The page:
Two days after reshuffling the UK cabinet, key roles are yet to be handed out, but DCMS Minister Michael Ellis still found some time to visit the Tate Modern for Modigliani exhibition.
Previous Minister for Digital Matt Hancock received a promotion, now being the Secretary of State for Digital, Culture, Media and Sport, essentially in charge of the entire department, though he has a few new names to keep in line. Ellis and Margot James are two new Ministerial entries to the department, though what they will actually do is unknown (at the time of writing).
Whilst the majority of us might be concerned that our job was undefined, such minor details of course do not bother politicians. Especially when there is an opportunity to shake some hands and show off the pearly whites with a photo op. As you can see below, Ellis seems happy with his new remit:
We were curious about who would be taking over the important task of readying the UK for the connected economy, and ensuring the country’s digital credentials don’t continue to slide downwards, so we called the Department’s media team. During the call, we were told decision on who would be leading what aspect of the department has not yet been made, and we should keep an eye out on the DCMS Twitter page for any announcements. This might be this afternoon (January 10), but more likely tomorrow morning.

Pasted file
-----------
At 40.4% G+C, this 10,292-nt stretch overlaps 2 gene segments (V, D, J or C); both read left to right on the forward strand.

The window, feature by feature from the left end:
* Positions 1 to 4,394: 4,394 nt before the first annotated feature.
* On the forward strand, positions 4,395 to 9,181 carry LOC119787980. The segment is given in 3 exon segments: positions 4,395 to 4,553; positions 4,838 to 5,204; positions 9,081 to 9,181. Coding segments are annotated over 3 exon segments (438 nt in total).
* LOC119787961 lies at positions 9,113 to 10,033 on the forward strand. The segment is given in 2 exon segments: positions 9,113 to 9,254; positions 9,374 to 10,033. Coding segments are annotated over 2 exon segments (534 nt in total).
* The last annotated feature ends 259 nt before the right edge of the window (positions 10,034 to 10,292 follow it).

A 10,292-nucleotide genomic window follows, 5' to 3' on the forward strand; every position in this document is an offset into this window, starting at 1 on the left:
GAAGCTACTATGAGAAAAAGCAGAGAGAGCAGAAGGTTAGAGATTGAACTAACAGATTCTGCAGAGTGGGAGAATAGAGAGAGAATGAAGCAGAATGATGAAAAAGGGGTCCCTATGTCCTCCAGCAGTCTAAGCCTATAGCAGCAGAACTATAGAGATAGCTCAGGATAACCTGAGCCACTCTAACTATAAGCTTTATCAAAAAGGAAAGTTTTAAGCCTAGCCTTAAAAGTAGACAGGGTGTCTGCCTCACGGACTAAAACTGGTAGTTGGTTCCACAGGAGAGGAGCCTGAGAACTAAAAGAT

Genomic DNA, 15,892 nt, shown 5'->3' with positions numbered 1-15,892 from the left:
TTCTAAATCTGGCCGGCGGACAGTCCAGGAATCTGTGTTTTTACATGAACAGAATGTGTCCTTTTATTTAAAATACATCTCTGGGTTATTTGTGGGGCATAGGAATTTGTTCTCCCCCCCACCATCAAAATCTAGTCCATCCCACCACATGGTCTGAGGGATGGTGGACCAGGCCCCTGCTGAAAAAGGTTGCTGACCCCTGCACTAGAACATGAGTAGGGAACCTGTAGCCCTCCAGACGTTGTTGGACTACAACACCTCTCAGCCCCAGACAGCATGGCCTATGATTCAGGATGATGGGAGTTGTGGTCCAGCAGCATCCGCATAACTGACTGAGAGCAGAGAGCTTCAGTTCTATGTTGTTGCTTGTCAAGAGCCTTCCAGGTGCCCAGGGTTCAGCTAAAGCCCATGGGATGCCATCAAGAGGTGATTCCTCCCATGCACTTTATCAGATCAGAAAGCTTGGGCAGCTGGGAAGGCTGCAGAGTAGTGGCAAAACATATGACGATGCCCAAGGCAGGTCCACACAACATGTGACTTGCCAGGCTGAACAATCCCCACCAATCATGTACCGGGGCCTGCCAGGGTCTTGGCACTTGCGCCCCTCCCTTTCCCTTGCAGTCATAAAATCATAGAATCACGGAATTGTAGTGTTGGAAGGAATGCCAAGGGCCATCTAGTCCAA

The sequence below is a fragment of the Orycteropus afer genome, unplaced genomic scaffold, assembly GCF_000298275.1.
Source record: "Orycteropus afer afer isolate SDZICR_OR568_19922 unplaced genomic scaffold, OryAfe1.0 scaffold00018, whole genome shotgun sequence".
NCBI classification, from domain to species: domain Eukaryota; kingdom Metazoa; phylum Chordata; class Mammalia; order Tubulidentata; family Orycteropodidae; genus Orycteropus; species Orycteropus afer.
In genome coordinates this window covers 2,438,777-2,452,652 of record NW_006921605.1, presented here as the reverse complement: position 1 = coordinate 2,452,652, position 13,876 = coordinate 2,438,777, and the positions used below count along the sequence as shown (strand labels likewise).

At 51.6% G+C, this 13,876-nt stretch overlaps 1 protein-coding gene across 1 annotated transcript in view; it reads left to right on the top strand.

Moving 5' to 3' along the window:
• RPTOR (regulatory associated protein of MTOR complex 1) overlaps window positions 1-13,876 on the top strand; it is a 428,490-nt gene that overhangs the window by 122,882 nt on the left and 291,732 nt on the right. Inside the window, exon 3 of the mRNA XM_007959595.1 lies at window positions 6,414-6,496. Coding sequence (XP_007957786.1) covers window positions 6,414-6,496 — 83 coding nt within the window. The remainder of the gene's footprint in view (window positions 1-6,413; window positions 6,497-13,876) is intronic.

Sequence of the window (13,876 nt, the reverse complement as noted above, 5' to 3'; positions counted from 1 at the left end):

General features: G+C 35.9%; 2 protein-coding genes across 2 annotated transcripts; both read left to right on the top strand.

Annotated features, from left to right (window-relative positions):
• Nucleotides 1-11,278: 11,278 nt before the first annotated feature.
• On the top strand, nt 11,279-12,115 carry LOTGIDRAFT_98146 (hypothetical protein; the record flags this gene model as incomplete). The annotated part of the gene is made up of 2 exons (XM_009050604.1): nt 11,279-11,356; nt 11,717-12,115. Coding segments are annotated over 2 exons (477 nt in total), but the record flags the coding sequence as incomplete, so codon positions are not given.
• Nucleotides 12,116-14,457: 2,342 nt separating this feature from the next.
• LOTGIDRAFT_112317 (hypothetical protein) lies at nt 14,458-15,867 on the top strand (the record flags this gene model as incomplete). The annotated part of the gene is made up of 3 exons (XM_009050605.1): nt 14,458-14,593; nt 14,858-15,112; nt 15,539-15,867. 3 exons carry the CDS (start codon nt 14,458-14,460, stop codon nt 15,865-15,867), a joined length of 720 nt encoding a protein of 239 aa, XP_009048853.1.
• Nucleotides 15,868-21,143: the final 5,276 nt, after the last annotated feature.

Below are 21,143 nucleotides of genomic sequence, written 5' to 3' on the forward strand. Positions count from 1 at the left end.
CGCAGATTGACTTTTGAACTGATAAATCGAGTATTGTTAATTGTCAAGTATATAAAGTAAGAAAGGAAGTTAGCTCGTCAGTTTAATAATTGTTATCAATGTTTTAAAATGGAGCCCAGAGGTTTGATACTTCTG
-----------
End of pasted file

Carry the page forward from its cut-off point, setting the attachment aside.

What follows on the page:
We did wonder why there was a hold up, but initially assumed it was just a case of the public sector moving at its usual pace. But with Ellis galivanting around London taking in the sites, while the rest of the poor team are slumming it in front of a laptop, the delay is starting to make a bit more sense.
Just so you are aware, the Minister responsible for Digital will oversee the following areas:
- Broadband and mobile connectivity
- Creative industries
- Cyber security
- Digital Charter
- Digital economy
- Digital skills and inclusion
- Digital technology
- Internet governance
- Online safety
- Telecoms markets and resilience
As you can see, these are all areas which might be considered crucial as the country readies itself for the era of connectivity and internet businesses.
If you do happen to spot Ellis wandering around London’s Southbank this afternoon, feel free to give him a prod and tell him to get back into the office. The London Eye will still be there on Saturday.